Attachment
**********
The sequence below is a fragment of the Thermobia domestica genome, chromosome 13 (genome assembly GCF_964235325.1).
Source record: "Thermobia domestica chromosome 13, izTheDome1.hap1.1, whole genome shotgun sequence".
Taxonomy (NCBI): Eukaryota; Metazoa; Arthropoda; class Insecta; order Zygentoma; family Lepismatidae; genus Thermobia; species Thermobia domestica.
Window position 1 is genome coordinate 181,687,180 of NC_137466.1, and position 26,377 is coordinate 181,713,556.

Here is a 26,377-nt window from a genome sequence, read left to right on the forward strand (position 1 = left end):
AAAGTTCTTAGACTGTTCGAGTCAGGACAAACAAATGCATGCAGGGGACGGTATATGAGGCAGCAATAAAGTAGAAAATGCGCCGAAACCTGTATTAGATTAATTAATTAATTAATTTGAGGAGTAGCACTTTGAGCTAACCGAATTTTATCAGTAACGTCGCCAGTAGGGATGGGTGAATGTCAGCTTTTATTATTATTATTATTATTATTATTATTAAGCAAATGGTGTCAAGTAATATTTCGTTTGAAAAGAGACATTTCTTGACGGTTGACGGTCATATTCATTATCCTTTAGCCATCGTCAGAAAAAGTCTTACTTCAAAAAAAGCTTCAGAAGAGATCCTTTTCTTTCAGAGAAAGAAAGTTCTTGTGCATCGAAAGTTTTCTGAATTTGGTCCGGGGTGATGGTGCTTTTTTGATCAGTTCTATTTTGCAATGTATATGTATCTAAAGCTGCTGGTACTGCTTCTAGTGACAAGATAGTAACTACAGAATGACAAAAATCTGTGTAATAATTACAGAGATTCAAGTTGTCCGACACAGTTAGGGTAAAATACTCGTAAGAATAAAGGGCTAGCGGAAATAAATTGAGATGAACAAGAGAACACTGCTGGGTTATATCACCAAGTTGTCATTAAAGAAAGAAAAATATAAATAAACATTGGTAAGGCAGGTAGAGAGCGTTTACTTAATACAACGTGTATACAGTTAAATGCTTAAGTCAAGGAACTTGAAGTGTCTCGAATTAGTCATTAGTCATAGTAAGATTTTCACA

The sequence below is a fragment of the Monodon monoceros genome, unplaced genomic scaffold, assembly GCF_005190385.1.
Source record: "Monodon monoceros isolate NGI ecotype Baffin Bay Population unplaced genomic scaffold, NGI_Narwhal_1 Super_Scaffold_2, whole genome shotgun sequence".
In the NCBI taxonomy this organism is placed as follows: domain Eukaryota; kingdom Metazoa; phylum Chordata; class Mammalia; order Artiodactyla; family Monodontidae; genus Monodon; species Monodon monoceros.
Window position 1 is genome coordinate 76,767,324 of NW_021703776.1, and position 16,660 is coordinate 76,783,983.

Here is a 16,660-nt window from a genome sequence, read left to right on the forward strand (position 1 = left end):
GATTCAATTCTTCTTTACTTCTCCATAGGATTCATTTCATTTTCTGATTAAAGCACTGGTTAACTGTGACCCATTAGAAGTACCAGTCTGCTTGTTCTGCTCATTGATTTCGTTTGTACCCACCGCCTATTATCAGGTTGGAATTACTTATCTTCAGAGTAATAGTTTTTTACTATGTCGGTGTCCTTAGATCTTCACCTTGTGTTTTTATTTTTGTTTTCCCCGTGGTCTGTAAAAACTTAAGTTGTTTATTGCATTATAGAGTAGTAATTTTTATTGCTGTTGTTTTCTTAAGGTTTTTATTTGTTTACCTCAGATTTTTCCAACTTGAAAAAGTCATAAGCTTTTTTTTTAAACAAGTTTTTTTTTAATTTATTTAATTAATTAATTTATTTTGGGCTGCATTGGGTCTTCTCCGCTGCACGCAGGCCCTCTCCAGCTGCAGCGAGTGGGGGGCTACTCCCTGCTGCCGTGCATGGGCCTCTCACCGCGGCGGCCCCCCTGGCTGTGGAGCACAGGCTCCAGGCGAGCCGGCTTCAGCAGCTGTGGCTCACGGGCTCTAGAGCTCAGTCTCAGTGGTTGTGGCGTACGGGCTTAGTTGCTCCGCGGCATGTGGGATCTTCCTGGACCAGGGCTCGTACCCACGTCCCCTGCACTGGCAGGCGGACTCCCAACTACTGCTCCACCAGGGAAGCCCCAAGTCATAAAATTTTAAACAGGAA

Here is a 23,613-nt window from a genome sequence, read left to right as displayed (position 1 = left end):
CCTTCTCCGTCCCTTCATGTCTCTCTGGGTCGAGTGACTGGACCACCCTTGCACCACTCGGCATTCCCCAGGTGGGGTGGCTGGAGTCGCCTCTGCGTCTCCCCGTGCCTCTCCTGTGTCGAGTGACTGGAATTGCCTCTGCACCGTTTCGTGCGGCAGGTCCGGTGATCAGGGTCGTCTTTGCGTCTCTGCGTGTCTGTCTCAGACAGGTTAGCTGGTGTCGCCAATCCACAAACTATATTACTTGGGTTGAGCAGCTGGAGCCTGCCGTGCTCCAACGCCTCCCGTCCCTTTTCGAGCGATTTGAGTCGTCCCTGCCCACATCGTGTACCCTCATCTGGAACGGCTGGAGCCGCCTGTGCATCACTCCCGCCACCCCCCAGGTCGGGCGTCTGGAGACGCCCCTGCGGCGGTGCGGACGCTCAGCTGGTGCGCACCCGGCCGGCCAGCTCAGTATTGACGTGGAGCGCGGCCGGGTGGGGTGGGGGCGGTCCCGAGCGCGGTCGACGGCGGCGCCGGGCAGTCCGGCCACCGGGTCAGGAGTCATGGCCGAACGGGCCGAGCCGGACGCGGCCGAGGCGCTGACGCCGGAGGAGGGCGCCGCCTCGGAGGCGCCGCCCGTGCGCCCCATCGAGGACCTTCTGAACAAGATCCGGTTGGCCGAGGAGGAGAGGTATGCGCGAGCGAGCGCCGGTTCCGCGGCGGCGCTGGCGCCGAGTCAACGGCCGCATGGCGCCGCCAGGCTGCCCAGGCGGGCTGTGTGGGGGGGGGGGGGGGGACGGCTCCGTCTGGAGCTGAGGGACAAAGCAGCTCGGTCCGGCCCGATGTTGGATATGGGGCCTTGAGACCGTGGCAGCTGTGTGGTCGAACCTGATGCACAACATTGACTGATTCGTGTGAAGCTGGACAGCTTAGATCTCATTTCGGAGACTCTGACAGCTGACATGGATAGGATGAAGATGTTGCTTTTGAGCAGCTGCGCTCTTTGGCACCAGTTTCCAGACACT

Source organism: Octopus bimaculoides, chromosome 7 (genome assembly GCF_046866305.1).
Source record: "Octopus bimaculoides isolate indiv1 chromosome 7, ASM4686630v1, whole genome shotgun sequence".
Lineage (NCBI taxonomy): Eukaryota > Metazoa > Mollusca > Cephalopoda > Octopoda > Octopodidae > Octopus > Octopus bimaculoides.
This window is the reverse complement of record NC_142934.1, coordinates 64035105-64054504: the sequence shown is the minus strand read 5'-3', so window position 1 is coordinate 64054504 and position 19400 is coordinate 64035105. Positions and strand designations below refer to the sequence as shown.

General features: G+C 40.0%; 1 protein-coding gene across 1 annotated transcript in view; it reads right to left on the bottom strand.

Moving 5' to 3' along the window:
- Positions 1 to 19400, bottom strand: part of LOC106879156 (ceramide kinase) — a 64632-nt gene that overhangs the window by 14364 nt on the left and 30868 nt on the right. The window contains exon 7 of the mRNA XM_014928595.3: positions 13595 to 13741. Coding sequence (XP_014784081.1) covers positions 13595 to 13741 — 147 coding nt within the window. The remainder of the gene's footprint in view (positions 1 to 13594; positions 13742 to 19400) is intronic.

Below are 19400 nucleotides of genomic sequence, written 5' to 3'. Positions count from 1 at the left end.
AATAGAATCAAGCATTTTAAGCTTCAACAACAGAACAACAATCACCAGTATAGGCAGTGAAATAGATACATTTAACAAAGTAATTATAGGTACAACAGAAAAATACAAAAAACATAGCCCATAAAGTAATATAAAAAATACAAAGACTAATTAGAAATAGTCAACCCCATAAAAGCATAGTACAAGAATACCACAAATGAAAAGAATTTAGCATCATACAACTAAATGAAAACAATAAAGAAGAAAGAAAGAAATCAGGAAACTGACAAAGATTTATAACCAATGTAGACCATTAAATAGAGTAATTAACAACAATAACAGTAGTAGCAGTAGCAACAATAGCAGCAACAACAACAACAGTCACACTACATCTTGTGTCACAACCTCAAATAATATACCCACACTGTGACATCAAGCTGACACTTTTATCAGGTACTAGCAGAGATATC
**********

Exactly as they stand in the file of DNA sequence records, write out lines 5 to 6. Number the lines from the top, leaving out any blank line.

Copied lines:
Here is a 26,377-nt window from a genome sequence, read left to right on the forward strand (position 1 = left end):
AAAGTTCTTAGACTGTTCGAGTCAGGACAAACAAATGCATGCAGGGGACGGTATATGAGGCAGCAATAAAGTAGAAAATGCGCCGAAACCTGTATTAGATTAATTAATTAATTAATTTGAGGAGTAGCACTTTGAGCTAACCGAATTTTATCAGTAACGTCGCCAGTAGGGATGGGTGAATGTCAGCTTTTATTATTATTATTATTATTATTATTATTAAGCAAATGGTGTCAAGTAATATTTCGTTTGAAAAGAGACATTTCTTGACGGTTGACGGTCATATTCATTATCCTTTAGCCATCGTCAGAAAAAGTCTTACTTCAAAAAAAGCTTCAGAAGAGATCCTTTTCTTTCAGAGAAAGAAAGTTCTTGTGCATCGAAAGTTTTCTGAATTTGGTCCGGGGTGATGGTGCTTTTTTGATCAGTTCTATTTTGCAATGTATATGTATCTAAAGCTGCTGGTACTGCTTCTAGTGACAAGATAGTAACTACAGAATGACAAAAATCTGTGTAATAATTACAGAGATTCAAGTTGTCCGACACAGTTAGGGTAAAATACTCGTAAGAATAAAGGGCTAGCGGAAATAAATTGAGATGAACAAGAGAACACTGCTGGGTTATATCACCAAGTTGTCATTAAAGAAAGAAAAATATAAATAAACATTGGTAAGGCAGGTAGAGAGCGTTTACTTAATACAACGTGTATACAGTTAAATGCTTAAGTCAAGGAACTTGAAGTGTCTCGAATTAGTCATTAGTCATAGTAAGATTTTCACA